We believe that this rate of success in the con- version to renewable energy will be increasingly maintained in the upcoming period. As a matter of fact, the final regulations we have made with the awareness of the inevitability of green trans- formation seem to have activated a new wave of investment in the electricity market. It is possible to consider our regulations, which we think will accel- erate the renewable energy transformation, in two axes. On the first axis, we have arrangements for hybrid plant installation based on total efficiency,
while on the second axis, we have arrangements that allow battery storage, which aims to isolate the intermittent gener- ation characteristics of renewable resources. These arrange- ments we have made are, in the final analysis, a requirement of our vision to benefit from our renewable energy potential.
Finally, we started a new era in the electricity market through our legislative amendments regarding storage published in the Official Gazette. The battery storage will allow power plants based on renewable energy sources to operate as baseload power plants. Thus, as a result of the inclusion of more renewable capacity in the system, our security of supply will be strengthened, and system security will be reinforced by increasing the available capacity, the system operation function, which suffers from interrupted production, will be relieved, new opportunities will be created for our investors, the carbon tax resources that our industrialists, especially exporters, may be exposed to will be reduced, and strong support will be provided to Türkiye’s 2053 carbon neutral vision. Moreover, one of the biggest gains for our country will be the production of wind and solar power plant equipment, as well as the development of battery production and tech- nology. As a result, we will have controlled or even reduced
our dependence on imports not only in energy but also in energy technologies.
Another issue we pay attention to within the scope of green transformation is the creation of a charging service infrastruc- ture for electric vehicles. 9 months following the publication of our legislation on charging service, we granted charging network operator licenses to 63 legal entities. We believe that nationwide charging networks will be established in a short time, thanks to our legislation that allows the electrical energy needed by charging stations to be met from the generation facilities to be established within the scope of our Unlicensed Electricity Generation Regulation. We can see from the surveys that the existence of widespread charging networks across the country will facilitate the transition preferences of users to electric cars.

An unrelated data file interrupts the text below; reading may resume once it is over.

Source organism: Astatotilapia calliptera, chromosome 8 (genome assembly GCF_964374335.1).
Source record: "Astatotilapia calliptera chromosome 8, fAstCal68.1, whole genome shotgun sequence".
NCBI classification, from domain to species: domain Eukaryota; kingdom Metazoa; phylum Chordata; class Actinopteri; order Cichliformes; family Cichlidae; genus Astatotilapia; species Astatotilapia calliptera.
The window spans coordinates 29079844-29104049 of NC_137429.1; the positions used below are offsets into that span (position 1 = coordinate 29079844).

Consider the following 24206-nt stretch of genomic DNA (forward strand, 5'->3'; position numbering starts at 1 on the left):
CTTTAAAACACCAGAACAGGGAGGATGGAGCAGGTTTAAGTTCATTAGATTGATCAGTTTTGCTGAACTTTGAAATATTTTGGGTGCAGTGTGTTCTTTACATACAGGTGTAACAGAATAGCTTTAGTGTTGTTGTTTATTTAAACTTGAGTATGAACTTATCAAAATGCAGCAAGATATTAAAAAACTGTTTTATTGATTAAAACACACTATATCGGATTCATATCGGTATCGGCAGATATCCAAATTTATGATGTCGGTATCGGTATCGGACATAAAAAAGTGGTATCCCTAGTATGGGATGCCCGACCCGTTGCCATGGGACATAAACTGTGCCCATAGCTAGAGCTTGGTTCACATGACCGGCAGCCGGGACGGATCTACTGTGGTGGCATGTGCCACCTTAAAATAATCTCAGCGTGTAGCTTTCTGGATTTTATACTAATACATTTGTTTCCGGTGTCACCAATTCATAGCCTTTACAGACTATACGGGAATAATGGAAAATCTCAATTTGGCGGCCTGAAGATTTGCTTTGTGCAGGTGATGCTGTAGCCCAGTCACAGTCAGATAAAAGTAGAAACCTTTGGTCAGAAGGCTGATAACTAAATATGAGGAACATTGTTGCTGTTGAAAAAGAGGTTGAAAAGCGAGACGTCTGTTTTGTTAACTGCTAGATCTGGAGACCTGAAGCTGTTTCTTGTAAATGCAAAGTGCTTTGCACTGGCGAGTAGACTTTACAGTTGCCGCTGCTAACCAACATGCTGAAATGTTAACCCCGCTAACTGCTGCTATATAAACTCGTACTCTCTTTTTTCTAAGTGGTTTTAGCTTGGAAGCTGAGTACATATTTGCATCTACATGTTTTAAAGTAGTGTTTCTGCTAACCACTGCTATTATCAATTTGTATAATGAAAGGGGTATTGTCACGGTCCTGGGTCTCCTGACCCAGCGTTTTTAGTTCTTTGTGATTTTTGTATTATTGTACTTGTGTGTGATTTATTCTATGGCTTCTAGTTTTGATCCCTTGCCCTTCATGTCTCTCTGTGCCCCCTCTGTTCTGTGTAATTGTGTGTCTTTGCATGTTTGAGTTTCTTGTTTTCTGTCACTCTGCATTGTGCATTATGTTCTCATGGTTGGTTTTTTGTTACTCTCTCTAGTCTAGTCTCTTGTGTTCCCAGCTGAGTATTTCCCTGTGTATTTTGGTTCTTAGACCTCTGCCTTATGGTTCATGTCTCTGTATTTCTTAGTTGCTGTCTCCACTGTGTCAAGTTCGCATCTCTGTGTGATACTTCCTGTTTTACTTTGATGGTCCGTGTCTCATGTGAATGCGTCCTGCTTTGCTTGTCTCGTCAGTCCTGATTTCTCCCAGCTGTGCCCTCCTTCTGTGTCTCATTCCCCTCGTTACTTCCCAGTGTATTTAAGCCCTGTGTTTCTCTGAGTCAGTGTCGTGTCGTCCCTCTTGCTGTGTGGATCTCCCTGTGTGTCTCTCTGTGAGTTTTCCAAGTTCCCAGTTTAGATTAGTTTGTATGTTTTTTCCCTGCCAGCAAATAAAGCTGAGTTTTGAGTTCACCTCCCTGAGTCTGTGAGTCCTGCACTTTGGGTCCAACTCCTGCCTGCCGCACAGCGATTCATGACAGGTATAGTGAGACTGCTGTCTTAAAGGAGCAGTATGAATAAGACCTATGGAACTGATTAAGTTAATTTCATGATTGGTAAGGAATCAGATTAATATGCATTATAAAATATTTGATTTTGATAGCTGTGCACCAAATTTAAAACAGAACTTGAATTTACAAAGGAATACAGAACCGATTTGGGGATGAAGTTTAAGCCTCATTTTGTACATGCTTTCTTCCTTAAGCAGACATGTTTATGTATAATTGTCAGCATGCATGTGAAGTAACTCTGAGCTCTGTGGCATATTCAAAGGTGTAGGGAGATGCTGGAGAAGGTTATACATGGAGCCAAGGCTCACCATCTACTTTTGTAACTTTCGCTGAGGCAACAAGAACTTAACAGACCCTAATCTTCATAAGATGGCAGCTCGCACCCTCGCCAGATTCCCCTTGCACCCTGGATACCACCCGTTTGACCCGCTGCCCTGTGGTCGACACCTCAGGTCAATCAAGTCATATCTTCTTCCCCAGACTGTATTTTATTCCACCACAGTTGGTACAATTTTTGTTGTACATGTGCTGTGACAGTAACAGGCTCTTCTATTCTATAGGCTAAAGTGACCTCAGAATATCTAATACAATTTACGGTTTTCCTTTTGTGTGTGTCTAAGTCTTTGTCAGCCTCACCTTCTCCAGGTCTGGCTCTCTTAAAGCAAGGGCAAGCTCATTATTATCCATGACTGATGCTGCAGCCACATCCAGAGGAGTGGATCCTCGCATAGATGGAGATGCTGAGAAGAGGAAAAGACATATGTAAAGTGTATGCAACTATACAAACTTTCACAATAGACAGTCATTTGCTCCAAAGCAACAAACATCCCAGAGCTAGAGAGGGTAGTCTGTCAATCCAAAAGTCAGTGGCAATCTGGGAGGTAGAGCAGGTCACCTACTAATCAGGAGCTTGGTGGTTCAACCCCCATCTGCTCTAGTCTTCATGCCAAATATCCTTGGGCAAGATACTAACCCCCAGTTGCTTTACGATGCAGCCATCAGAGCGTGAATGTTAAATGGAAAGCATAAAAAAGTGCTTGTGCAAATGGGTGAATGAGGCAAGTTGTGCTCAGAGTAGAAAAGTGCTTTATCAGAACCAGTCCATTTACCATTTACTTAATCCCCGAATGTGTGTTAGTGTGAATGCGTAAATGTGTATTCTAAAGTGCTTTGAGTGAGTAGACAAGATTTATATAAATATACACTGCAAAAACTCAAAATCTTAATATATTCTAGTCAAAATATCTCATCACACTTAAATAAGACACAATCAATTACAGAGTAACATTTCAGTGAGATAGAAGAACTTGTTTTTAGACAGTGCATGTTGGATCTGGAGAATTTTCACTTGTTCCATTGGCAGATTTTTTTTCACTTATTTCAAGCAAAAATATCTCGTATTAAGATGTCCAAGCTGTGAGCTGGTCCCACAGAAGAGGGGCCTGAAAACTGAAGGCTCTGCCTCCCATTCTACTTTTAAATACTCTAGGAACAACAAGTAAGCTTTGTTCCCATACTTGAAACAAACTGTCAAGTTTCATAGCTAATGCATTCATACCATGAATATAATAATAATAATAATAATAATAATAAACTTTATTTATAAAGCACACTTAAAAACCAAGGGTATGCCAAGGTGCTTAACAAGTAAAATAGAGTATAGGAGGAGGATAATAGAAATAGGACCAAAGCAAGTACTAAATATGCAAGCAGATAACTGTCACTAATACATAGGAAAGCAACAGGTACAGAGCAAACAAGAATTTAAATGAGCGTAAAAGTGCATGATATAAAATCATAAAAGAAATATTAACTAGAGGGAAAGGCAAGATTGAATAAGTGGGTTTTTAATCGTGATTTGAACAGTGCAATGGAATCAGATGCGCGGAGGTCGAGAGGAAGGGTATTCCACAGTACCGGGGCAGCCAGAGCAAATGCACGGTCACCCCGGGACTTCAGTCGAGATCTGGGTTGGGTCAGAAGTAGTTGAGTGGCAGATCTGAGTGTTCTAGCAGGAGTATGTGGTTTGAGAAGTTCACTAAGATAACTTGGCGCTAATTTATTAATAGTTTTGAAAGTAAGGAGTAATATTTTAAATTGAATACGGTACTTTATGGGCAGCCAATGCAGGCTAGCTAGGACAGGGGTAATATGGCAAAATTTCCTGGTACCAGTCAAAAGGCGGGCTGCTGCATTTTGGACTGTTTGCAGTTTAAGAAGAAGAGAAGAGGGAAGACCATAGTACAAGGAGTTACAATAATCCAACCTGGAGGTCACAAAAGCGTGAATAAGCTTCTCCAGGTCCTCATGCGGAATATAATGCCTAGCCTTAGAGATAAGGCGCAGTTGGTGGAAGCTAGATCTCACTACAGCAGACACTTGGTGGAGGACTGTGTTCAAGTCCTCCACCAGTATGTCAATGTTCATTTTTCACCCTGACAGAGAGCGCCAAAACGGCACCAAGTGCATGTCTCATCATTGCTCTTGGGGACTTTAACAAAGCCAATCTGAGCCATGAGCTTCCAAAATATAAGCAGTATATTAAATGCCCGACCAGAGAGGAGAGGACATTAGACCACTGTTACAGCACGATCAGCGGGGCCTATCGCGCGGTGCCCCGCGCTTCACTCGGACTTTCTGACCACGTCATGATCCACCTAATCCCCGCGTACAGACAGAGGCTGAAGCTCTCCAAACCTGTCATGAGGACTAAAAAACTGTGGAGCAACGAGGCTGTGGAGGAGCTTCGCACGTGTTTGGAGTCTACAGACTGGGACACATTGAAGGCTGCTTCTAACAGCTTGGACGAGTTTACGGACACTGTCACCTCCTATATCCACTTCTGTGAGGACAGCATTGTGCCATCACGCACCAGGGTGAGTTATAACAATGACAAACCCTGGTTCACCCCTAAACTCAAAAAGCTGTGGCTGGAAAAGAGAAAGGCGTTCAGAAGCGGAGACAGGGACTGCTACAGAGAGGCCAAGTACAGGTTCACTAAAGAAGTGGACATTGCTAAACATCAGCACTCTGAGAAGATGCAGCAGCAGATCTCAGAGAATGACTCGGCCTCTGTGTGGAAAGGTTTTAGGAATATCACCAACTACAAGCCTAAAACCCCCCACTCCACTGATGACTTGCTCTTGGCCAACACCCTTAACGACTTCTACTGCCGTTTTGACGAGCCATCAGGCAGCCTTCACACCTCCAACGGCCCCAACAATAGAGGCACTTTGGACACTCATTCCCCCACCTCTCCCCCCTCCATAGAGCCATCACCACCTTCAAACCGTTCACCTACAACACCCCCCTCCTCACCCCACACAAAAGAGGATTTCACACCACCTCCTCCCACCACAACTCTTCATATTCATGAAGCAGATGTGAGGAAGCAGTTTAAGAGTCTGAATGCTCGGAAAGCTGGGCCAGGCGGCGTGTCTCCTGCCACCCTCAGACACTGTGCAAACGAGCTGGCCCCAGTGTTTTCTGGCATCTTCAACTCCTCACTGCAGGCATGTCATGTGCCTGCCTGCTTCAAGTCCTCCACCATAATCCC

Undoubtedly, energy conversion is a costly and arduous task. It is essential that we bear this cost today, in order to leave a livable world to the next generations. However, as a result of extraordinary conditions in the world energy markets, unexpected and excessive profits can be made in the market. By putting into practice a regulation proposal that the EU is considering these days, we reduced the cost of the transfor- mation as much as possible by ensuring that the unexpected profits generated are used in favour of the consumer and the security of supply is not put at risk. Our efforts in this direction will continue to increase.
Thankfully, we have achieved great success in the field of energy with the cooperation of the public-private sector since the day EMRA was founded. Undoubtedly, the “political and economic stability” achieved under the leadership of our President of the Republic of Türkiye had the most significant share in this success. As we have done so far, we will keep working with determination to build a stronger Türkiye in the field of energy, which is the lifeblood of our economy.
Mustafa Yılmaz/Head of the Energy Market Regulatory Authority (EMRA)